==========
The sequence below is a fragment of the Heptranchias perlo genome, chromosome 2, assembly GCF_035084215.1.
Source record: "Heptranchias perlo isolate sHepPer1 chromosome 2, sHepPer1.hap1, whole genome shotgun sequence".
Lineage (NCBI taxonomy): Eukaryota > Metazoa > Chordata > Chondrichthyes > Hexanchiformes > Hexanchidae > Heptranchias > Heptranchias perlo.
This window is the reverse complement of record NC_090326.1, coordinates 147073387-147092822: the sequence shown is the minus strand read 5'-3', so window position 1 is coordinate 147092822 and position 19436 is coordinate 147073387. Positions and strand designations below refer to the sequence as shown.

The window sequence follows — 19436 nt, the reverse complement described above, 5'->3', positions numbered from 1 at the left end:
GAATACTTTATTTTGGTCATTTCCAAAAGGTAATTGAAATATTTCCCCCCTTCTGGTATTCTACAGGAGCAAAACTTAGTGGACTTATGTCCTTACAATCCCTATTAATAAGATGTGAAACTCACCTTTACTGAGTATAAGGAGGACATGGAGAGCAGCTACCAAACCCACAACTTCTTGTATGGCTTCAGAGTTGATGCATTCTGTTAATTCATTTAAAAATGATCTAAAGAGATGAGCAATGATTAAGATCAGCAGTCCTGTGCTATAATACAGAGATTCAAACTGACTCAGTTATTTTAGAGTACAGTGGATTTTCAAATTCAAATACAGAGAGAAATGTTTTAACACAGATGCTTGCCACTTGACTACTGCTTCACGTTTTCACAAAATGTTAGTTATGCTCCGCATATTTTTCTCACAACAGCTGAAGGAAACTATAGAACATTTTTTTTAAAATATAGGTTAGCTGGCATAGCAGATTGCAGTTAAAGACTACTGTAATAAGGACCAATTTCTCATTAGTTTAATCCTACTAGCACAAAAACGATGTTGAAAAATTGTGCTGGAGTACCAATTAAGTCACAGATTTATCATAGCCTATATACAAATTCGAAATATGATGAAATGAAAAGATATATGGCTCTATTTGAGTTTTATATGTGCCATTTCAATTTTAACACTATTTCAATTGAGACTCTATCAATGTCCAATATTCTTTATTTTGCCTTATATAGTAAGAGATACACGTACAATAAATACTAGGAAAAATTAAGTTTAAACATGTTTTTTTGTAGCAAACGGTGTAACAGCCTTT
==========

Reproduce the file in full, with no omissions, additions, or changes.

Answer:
The sequence below is a fragment of the Heptranchias perlo genome, chromosome 2, assembly GCF_035084215.1.
Source record: "Heptranchias perlo isolate sHepPer1 chromosome 2, sHepPer1.hap1, whole genome shotgun sequence".
Lineage (NCBI taxonomy): Eukaryota > Metazoa > Chordata > Chondrichthyes > Hexanchiformes > Hexanchidae > Heptranchias > Heptranchias perlo.
This window is the reverse complement of record NC_090326.1, coordinates 147073387-147092822: the sequence shown is the minus strand read 5'-3', so window position 1 is coordinate 147092822 and position 19436 is coordinate 147073387. Positions and strand designations below refer to the sequence as shown.

The window sequence follows — 19436 nt, the reverse complement described above, 5'->3', positions numbered from 1 at the left end:
GAATACTTTATTTTGGTCATTTCCAAAAGGTAATTGAAATATTTCCCCCCTTCTGGTATTCTACAGGAGCAAAACTTAGTGGACTTATGTCCTTACAATCCCTATTAATAAGATGTGAAACTCACCTTTACTGAGTATAAGGAGGACATGGAGAGCAGCTACCAAACCCACAACTTCTTGTATGGCTTCAGAGTTGATGCATTCTGTTAATTCATTTAAAAATGATCTAAAGAGATGAGCAATGATTAAGATCAGCAGTCCTGTGCTATAATACAGAGATTCAAACTGACTCAGTTATTTTAGAGTACAGTGGATTTTCAAATTCAAATACAGAGAGAAATGTTTTAACACAGATGCTTGCCACTTGACTACTGCTTCACGTTTTCACAAAATGTTAGTTATGCTCCGCATATTTTTCTCACAACAGCTGAAGGAAACTATAGAACATTTTTTTTAAAATATAGGTTAGCTGGCATAGCAGATTGCAGTTAAAGACTACTGTAATAAGGACCAATTTCTCATTAGTTTAATCCTACTAGCACAAAAACGATGTTGAAAAATTGTGCTGGAGTACCAATTAAGTCACAGATTTATCATAGCCTATATACAAATTCGAAATATGATGAAATGAAAAGATATATGGCTCTATTTGAGTTTTATATGTGCCATTTCAATTTTAACACTATTTCAATTGAGACTCTATCAATGTCCAATATTCTTTATTTTGCCTTATATAGTAAGAGATACACGTACAATAAATACTAGGAAAAATTAAGTTTAAACATGTTTTTTTGTAGCAAACGGTGTAACAGCCTTT